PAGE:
"The Mark on the Wall" by Virginia Woolf : Narrated in ‘Stream of Consciousness’ Technique

With Dorothy Richardson, James Joyce, William Faulkner, Virginia Woolf also accepts the stream of consciousness technique in her writing. To record the flaw of consciousness this technique is brought into perfection by certain use of symbols and imagery where plots relegate into the second position. Her present essay The Mark on the Wall is well distinguished by a capacity for a deep and complex response to the experience of the moment, stressing the subtle to and fro activity of the mind.

            The Mark on the Wall is most probably written in the year 1919, that month of January when the authoress sits comfortably in a chair, finishing her cigarette, few old fancies touches her thought. The old castle town where the crimson flag flapping and the red knights with their perfect dress patrolling the castle is the fancy she glances in her mirror of mind. But certain Mark on The Wall that is a few inches of mental piece stops her fancy and move her to general reflections on life that comes into her consciousness.

 Now the narrator at first surrounds her thought on that mark. After careful perception she concludes that it is mark made by a nail. And if so it must have been for miniature not of a picture. With this connection she furthers her thought about the farmer occupants of that house and their likings.




            In an argumentative tone she then remarks that the mark is too big or full to be a nail’s. The mystery regarding the identity of the mark leads the authoress to reflect upon the mystery of life. On a philosophical note Virginia Woolf commands that mankind has lesser knowledge regarding the mystery of life and after life.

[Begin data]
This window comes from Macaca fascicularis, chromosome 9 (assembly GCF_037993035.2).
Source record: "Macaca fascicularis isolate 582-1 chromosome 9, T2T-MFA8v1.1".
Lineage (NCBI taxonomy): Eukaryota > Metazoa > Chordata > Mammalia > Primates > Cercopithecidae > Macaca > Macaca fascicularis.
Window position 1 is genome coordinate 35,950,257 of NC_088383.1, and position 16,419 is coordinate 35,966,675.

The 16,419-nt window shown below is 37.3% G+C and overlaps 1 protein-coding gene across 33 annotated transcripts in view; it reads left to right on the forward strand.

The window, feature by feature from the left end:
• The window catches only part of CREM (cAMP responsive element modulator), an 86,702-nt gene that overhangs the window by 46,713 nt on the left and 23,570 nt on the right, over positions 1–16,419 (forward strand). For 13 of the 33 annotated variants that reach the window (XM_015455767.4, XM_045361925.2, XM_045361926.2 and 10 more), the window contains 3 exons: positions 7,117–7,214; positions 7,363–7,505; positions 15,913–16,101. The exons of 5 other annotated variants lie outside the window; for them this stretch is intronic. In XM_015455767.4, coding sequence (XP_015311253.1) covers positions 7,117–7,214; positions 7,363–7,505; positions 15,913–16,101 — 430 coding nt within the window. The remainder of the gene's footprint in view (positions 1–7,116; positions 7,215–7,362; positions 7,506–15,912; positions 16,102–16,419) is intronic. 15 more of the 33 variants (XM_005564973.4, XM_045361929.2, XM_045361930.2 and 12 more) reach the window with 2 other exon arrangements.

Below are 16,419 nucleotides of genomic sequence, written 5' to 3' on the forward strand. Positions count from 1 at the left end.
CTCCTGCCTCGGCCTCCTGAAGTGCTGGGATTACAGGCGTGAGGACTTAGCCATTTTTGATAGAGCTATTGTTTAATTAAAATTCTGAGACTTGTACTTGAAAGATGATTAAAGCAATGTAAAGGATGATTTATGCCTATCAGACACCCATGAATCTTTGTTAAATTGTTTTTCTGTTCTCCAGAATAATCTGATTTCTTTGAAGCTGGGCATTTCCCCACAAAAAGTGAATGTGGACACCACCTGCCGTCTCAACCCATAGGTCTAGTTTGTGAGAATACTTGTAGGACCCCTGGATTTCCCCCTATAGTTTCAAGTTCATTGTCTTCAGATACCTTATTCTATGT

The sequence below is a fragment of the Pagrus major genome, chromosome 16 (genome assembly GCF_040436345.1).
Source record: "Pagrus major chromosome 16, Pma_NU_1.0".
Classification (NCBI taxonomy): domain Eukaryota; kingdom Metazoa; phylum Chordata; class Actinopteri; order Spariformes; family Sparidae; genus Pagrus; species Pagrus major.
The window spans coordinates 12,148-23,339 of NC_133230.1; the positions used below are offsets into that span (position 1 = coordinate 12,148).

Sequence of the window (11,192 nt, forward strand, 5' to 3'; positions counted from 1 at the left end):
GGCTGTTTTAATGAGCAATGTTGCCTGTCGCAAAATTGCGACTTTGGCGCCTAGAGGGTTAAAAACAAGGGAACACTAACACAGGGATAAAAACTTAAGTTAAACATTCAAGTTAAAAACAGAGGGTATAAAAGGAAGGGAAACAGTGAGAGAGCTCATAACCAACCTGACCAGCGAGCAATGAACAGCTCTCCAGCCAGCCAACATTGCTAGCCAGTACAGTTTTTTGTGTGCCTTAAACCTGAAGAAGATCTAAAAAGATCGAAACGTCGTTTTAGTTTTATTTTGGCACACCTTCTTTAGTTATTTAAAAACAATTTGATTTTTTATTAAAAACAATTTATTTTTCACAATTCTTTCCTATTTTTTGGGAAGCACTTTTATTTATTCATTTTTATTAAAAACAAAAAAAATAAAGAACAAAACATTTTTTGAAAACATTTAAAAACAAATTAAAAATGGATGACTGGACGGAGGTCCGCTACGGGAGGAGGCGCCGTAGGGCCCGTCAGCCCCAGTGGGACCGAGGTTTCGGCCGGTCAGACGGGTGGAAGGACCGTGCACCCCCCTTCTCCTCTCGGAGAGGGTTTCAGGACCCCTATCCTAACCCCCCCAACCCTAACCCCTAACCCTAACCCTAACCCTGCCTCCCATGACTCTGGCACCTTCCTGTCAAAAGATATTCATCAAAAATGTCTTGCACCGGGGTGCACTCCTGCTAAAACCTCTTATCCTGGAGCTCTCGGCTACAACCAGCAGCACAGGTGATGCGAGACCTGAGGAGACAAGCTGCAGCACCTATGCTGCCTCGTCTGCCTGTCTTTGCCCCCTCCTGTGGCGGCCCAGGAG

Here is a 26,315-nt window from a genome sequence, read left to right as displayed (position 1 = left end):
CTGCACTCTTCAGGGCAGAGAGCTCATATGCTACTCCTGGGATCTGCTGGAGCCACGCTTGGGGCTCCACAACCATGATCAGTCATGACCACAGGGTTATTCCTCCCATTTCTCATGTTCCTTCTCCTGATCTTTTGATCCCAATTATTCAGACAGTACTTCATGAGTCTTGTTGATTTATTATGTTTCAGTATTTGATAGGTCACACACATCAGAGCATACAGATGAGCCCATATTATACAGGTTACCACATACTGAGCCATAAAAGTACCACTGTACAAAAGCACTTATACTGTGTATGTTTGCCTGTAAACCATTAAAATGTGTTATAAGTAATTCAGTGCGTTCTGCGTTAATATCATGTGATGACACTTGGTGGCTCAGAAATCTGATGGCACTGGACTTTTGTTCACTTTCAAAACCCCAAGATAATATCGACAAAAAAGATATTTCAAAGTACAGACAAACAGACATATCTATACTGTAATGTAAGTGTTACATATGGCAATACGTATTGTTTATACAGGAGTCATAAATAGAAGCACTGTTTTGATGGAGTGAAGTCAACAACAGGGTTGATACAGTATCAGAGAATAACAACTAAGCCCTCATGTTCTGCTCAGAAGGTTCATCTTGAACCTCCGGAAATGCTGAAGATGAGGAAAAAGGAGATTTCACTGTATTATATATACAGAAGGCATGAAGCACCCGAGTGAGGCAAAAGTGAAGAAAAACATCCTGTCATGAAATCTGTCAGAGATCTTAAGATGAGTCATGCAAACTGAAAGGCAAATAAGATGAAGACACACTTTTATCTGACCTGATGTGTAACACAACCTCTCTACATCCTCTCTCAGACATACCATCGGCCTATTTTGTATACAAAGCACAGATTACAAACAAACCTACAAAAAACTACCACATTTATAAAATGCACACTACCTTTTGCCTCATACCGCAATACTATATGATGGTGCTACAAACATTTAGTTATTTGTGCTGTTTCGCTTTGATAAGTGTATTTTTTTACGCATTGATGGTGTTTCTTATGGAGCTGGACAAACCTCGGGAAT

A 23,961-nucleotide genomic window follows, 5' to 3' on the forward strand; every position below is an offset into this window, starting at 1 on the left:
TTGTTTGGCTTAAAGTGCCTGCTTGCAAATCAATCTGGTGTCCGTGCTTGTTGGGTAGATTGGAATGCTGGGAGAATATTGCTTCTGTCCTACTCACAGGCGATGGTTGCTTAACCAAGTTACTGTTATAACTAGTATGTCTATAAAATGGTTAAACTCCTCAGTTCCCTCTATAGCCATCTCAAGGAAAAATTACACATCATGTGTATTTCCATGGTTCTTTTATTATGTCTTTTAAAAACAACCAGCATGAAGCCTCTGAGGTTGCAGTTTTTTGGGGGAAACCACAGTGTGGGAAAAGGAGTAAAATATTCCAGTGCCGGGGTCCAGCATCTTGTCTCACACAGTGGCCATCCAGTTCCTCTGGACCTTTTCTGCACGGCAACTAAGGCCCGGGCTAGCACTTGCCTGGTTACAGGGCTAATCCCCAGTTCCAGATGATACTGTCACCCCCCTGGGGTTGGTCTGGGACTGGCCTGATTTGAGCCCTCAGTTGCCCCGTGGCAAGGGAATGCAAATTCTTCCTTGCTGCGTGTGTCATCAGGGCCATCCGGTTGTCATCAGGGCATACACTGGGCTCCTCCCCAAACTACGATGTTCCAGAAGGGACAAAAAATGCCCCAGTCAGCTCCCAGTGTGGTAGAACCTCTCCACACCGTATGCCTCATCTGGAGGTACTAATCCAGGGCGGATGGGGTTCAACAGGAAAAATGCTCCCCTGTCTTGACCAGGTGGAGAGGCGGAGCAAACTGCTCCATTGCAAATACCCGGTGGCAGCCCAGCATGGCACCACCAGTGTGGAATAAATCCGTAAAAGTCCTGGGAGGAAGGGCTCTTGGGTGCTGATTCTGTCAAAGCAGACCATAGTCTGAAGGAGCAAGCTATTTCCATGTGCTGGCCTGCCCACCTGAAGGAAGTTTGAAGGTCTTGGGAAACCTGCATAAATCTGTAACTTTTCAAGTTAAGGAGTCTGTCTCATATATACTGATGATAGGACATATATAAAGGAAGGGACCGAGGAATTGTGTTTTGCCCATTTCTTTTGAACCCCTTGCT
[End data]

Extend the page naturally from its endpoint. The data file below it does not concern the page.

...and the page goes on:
She then thinks the mark is made of rose leaves. She then travels in her imagination from the world of reality to the unreality covering all the aspects of life. As the mark is a reality she touches the hole and feels its wavy shape that reminds her of the mounds in the hilly regions of southern end of England.

            In a sudden sprang of thought the authoress now decides not to disturb herself by brooding on The Mark on the Wall. She tries to find out peace or a comfort from existing things. The authoress then acknowledges us that she is quite aware of the fancies of the nature. That nature aims at reducing all the pains and pangs of life in an automatic away. It soothes her heart. The horrors in her heart are comedown. Suddenly the fancy is displayed by the rude reality of ‘The Mark on the wall’ and suddenly the authoress reveals that ‘The Mark on the wall’ is made by a snail. And to that end the thoughts that have been coming freely into her mind stop suddenly.   

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